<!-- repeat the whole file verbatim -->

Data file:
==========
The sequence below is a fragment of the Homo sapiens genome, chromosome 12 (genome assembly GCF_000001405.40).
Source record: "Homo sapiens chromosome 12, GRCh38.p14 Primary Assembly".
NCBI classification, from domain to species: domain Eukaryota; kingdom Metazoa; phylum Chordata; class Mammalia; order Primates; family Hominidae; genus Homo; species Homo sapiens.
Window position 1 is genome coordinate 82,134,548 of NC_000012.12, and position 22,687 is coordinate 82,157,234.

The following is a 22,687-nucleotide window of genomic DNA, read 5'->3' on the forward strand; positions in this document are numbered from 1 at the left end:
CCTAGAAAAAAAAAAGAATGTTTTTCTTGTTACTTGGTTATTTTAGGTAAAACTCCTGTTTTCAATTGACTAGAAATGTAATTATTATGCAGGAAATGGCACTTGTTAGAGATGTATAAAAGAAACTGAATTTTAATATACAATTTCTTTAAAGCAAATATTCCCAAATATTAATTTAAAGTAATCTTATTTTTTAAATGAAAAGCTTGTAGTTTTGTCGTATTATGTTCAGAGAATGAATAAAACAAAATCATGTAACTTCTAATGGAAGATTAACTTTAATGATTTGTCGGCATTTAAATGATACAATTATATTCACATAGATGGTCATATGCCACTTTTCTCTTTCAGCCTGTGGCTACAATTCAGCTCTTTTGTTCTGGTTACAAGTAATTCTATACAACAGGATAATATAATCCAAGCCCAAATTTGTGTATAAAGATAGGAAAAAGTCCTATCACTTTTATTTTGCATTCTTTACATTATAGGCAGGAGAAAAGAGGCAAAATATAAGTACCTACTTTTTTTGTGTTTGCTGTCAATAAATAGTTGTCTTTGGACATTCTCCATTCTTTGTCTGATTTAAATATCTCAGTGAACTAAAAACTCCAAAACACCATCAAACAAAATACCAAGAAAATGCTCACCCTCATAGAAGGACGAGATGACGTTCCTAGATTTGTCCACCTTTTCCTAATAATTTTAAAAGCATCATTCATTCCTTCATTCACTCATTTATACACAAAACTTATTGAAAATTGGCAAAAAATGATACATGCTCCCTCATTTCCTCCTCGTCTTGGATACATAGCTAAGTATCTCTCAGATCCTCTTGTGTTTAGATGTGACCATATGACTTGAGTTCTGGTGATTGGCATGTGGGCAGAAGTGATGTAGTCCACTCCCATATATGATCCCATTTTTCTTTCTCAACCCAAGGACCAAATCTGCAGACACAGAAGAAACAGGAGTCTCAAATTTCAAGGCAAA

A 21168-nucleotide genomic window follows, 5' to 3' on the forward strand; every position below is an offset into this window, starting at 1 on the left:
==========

The sequence below is a fragment of the Homo sapiens genome, chromosome 12 (genome assembly GCF_000001405.40).
Source record: "Homo sapiens chromosome 12, GRCh38.p14 Primary Assembly".
NCBI classification, from domain to species: domain Eukaryota; kingdom Metazoa; phylum Chordata; class Mammalia; order Primates; family Hominidae; genus Homo; species Homo sapiens.
Window position 1 is genome coordinate 82,134,548 of NC_000012.12, and position 22,687 is coordinate 82,157,234.

The following is a 22,687-nucleotide window of genomic DNA, read 5'->3' on the forward strand; positions in this document are numbered from 1 at the left end:
CCTAGAAAAAAAAAAGAATGTTTTTCTTGTTACTTGGTTATTTTAGGTAAAACTCCTGTTTTCAATTGACTAGAAATGTAATTATTATGCAGGAAATGGCACTTGTTAGAGATGTATAAAAGAAACTGAATTTTAATATACAATTTCTTTAAAGCAAATATTCCCAAATATTAATTTAAAGTAATCTTATTTTTTAAATGAAAAGCTTGTAGTTTTGTCGTATTATGTTCAGAGAATGAATAAAACAAAATCATGTAACTTCTAATGGAAGATTAACTTTAATGATTTGTCGGCATTTAAATGATACAATTATATTCACATAGATGGTCATATGCCACTTTTCTCTTTCAGCCTGTGGCTACAATTCAGCTCTTTTGTTCTGGTTACAAGTAATTCTATACAACAGGATAATATAATCCAAGCCCAAATTTGTGTATAAAGATAGGAAAAAGTCCTATCACTTTTATTTTGCATTCTTTACATTATAGGCAGGAGAAAAGAGGCAAAATATAAGTACCTACTTTTTTTGTGTTTGCTGTCAATAAATAGTTGTCTTTGGACATTCTCCATTCTTTGTCTGATTTAAATATCTCAGTGAACTAAAAACTCCAAAACACCATCAAACAAAATACCAAGAAAATGCTCACCCTCATAGAAGGACGAGATGACGTTCCTAGATTTGTCCACCTTTTCCTAATAATTTTAAAAGCATCATTCATTCCTTCATTCACTCATTTATACACAAAACTTATTGAAAATTGGCAAAAAATGATACATGCTCCCTCATTTCCTCCTCGTCTTGGATACATAGCTAAGTATCTCTCAGATCCTCTTGTGTTTAGATGTGACCATATGACTTGAGTTCTGGTGATTGGCATGTGGGCAGAAGTGATGTAGTCCACTCCCATATATGATCCCATTTTTCTTTCTCAACCCAAGGACCAAATCTGCAGACACAGAAGAAACAGGAGTCTCAAATTTCAAGGCAAA

A 21168-nucleotide genomic window follows, 5' to 3' on the forward strand; every position below is an offset into this window, starting at 1 on the left: